‘Effective’ ways to remove ‘serious threat’ box tree caterpillars from your hedges

Gardeners' World: Expert on removing box tree caterpillars

We use your sign-up to provide content in ways you’ve consented to and to improve our understanding of you. This may include adverts from us and 3rd parties based on our understanding. You can unsubscribe at any time. More info

Box tree caterpillars, also called box hedge caterpillars, feed on box plants, specifically hedges, and can take down a healthy plant in a matter of hours. The pests were first found in gardens in the UK in 2011 and quickly became widespread, now found across England, Wales, Scotland and Northern Ireland. The very hungry caterpillars can strip mature bushes of leaves in just a couple of days.

Fortunately, gardening experts at BBC Gardeners’ World Magazine have shared how to identify and deal with these pesky garden pests.

They said: “Box tree caterpillars are a serious threat to box plants – they can completely defoliate them, ruining prized topiary and native box hedges. 

“The caterpillars cause most of their damage between March and October. 

“A box ball can be destroyed within a week if action is not taken.”

Box tree caterpillars are the larvae of a moth, which lays its eggs on the undersides of box leaves. 

The resulting caterpillars create cobweb-like webbing over their feeding area, and devour the box leaves. 

After around a month, the caterpillar forms a chrysalis which emerges as a box tree moth, which then mates, perpetuating the cycle. 

Box tree caterpillars can be a problem from spring to autumn, producing multiple generations. The caterpillars overwinter among box foliage, resuming feeding the following spring.

The experts noted that the signs of box tree caterpillars can be confused with box blight.

They said: “You are likely to become aware of box tree caterpillars when you see the tell-tale webbing, dieback and droppings on your box plants. 

“As the caterpillars conceal themselves deep within the plants, this often becomes apparent when you have trimmed or shaped your plants.”

DON’T MISS: 
Cleaning: How to remove limescale deposits from your taps [TIPS]
Is it cheaper to hand wash or use a dishwasher? [INSIGHT]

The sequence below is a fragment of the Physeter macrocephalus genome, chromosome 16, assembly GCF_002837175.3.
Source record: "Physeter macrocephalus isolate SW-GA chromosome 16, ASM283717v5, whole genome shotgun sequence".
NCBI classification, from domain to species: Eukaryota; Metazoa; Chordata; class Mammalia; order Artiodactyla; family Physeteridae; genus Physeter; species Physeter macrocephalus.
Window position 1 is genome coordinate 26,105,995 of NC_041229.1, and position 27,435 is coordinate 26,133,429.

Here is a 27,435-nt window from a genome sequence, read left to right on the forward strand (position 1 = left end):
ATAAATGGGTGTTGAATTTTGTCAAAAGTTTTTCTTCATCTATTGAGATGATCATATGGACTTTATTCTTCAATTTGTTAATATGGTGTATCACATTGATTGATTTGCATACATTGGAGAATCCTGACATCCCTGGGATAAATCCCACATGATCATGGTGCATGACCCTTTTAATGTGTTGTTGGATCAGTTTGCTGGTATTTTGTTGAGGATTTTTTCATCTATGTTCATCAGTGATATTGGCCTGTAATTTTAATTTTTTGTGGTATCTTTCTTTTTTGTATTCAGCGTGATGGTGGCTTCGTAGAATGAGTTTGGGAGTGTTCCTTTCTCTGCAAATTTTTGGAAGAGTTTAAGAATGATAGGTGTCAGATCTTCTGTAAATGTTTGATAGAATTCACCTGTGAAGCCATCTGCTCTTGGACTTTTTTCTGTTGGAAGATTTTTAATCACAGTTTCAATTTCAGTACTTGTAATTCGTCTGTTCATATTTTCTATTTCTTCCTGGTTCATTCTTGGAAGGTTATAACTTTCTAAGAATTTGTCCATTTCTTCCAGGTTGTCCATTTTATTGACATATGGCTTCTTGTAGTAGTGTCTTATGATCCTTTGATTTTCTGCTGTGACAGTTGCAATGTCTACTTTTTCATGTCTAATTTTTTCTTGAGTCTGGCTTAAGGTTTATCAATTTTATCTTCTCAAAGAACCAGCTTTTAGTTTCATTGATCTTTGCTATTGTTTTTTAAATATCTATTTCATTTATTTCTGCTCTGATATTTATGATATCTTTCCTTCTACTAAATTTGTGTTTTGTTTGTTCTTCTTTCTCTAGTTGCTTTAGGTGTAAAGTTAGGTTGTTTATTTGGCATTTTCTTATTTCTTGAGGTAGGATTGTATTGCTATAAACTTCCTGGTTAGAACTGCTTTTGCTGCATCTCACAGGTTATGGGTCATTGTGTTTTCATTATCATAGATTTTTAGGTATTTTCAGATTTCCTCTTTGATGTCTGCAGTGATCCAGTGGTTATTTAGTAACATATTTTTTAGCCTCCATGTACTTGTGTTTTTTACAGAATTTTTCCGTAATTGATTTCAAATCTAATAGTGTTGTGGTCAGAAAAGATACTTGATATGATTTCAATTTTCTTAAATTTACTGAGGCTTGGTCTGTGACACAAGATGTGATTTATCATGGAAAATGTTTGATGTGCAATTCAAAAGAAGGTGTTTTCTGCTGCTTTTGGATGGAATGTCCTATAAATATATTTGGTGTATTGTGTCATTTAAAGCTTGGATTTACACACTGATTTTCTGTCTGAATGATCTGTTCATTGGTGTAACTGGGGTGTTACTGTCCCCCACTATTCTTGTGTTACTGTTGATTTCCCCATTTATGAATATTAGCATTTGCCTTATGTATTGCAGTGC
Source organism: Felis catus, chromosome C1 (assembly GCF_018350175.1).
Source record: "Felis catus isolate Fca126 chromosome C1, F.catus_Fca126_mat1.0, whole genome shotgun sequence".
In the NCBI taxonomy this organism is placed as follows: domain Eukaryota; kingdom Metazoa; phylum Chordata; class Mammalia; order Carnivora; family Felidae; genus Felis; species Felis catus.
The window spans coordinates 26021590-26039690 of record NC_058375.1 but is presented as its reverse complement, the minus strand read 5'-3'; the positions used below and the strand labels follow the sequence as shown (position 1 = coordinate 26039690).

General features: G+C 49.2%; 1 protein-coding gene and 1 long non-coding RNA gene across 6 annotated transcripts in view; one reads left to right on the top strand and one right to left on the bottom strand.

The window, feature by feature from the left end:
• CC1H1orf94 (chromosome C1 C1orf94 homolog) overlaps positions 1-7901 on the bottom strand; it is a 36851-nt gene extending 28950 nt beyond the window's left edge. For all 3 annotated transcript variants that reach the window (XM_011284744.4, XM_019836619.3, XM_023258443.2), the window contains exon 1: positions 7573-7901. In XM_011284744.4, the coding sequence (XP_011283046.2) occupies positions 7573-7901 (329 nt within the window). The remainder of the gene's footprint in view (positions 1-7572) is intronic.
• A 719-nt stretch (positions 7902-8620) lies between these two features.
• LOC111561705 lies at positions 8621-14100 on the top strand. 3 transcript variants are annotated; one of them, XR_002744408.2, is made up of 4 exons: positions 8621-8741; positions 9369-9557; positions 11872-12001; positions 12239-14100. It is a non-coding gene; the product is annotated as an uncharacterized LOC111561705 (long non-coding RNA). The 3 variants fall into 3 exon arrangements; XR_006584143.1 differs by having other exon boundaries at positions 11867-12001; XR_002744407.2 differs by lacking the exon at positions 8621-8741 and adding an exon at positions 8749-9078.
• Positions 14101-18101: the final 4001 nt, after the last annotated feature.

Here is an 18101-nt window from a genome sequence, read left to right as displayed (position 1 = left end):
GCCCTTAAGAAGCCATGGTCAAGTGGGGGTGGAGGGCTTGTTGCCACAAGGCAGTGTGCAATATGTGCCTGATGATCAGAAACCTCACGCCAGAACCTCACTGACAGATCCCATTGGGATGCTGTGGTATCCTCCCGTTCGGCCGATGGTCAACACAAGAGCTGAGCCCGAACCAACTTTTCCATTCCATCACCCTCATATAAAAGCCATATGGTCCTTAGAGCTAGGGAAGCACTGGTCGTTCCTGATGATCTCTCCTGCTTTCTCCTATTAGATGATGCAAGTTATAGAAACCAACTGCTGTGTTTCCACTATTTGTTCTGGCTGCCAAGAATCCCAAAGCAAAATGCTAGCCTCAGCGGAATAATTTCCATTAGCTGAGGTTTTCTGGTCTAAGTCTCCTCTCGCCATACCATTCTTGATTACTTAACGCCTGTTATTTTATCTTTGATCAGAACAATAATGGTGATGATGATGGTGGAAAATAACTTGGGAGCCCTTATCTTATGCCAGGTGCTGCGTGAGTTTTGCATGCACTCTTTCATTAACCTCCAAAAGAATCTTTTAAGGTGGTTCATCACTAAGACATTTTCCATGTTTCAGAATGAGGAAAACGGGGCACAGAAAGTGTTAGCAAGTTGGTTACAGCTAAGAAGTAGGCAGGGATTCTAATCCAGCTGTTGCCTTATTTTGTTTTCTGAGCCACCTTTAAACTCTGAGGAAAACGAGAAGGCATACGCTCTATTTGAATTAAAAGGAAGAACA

Cleaning: How to unblock drains using hair removal cream [COMMENT]

The symptoms include webbing, dieback, dropping eggs, moths and stripped bark.

The gardening gurus explained that biological control is an “effective” way to get rid of box hedge caterpillars.

They said: “If the caterpillars are really taking hold, a biological control that contains the micro-organism Bacillus thuringiensis is said to be effective. 

“Treatment needs to be repeated several times across the season, when the temperature is at least 15 degrees.

“Spray thoroughly, coating both sides of the leaves so it penetrates deep into the plants.”

Gardeners can also opt to remove the pests by hand.

The experts said: “You can try to remove the caterpillars by hand if the infestation is small or you only have a few plants.

“However, you will need to do this every day once signs of their presence have been spotted, and check deep within the plant. 

“You can also prune out the stems covered in webbing, using secateurs.”

Insecticides can also be used to control these garden pests, although it is not as effective as biological control.

The gardening pros said: “Insecticides can be used on box tree caterpillars but they are not thought to be as good as the biological control and will also kill other insects. Multiple applications are needed. 

“Do not spray insecticides near plants that are in flower to avoid harming beneficial pollinators.”

Prevention is a great way to ensure box hedge caterpillars never make it into gardens in the first place.

Setting pheromone traps is a useful indicator of the presence of box tree moths so gardeners can take prompt action.

The experts said: “Pheromone traps feature a synthetic pheromone that mimics the one produced by the female box tree moth. 

“The male moths are then attracted to the pheromone and become stuck inside the trap, disrupting the breeding cycle. 

“The traps need to be replaced frequently and are unlikely to catch all of the male moths in your garden.”

Source: Read Full Article